This conversation took place on a Retreat for Jewish and Muslim Emerging Religious Leaders. I particpated in this retreat as a rabbinic student. This summer I went back as an alumna facilitator.

When my new friend told me about her favorite prayer practice, I felt an immediate spark of recognition. Jews prostrate in prayer, too. Though unlike our Muslim cousins, we only do it during the Days of Awe.

Y'all have known me for a while now, so you're probably aware that I love words. As a writer, as a poet, as a liturgist, as a rabbi, as a scholar: words are at the heart of everything I do. And yet the power of our annual moments of prostration, for me, lies not in the words but in the embodied experience.

If you practice yoga, and have relaxed gratefully into child's pose, you've had a flicker of this experience. If you have ever curled into fetal position and clutched yourself close, literally re-membering the position each of us once held in the womb, you've had a flicker of this experience.

But prayerful prostration is something a bit different from each of these. It's a visceral experience of accepting that there is a power in the universe greater than me. Of acknowledging that I am not truly in charge. There is something in the cosmos greater than I am, a force of love and connection which we name God, and in prostration I place myself in the palm of God's hand.

As we sing in Adon Olam:

ּבְיָדֹו אַפְִקיד רּוחִי, ּבְעֵת אִיׁשַן וְאָעִיָרה.
וְעִם רּוחִי ּגְוִּיָתִי, יְיָ לִי וְֹלא אִיָרא.

"Into Your hands I entrust my spirit, When I sleep and when I wake; And with my spirit, my body, too: You are with me, I shall not fear." I love that on our holiest days of the year, the days when we might feel the most wound-up, our tradition reminds us of the profound gift of letting go. And when we do so, we get a glimpse of what our Muslim cousins have the opportunity to feel five times a day.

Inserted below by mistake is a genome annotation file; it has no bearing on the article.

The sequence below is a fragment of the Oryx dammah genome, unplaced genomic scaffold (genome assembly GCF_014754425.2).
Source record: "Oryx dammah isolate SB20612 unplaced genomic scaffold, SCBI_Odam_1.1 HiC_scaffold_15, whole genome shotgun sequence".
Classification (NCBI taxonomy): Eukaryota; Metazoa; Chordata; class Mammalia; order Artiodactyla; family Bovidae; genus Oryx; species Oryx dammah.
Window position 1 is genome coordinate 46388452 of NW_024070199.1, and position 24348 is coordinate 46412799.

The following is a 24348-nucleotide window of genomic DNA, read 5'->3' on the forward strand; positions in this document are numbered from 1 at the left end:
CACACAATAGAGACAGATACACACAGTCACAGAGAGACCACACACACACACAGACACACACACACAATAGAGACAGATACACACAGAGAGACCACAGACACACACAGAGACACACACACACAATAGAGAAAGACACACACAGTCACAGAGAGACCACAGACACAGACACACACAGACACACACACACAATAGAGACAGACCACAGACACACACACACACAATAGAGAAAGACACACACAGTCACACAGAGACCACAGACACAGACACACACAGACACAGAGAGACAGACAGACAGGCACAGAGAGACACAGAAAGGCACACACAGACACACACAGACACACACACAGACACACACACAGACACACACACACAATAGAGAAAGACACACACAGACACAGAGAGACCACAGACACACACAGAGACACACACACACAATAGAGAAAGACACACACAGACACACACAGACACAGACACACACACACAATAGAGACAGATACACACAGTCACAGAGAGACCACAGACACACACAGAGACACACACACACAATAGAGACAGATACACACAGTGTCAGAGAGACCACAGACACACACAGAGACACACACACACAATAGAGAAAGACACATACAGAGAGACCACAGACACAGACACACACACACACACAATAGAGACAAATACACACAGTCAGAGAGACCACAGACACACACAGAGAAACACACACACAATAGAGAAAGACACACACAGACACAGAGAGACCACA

I find this ancient practice very powerful. And it's always resonant to me that we do this on the first day of Rosh Hashanah: the day when our Torah reading tells the story of Sarah's jealousy and the casting-out of Ishmael and Hagar.

Continue reading "Children of Sarah and Hagar (a sermon for Rosh Hashanah Morning 1, 5775)" »

Confronting Jewish privilege at the Jewish-Muslim emerging leaders retreat

Bigstock-silhouette-of-ten-young-women-15281810-996x497-53ad8f22“If you have parents who went to college, take a step forward.”

“If when you walk into a store, the workers sometimes suspect you are going to steal something because of your race, take one step back.”

“If you see people who share your identity reflected on television and in movies in roles you don’t consider degrading, take a step forward.”

When we began the exercise, we were standing in a row, holding hands. Our facilitators took turns reading a series of statements: if this is true for you, step this way. If that is true for you, step that way. It wasn’t long before our chain of hands was broken.

Before this session, I would have said I was aware of my privilege as a white, affluent, college-educated, Jewish cis-gender woman. I’ve read White Privilege: Unpacking the Invisible Knapsack. But it turned out that I wasn’t nearly as aware of privilege as I had thought.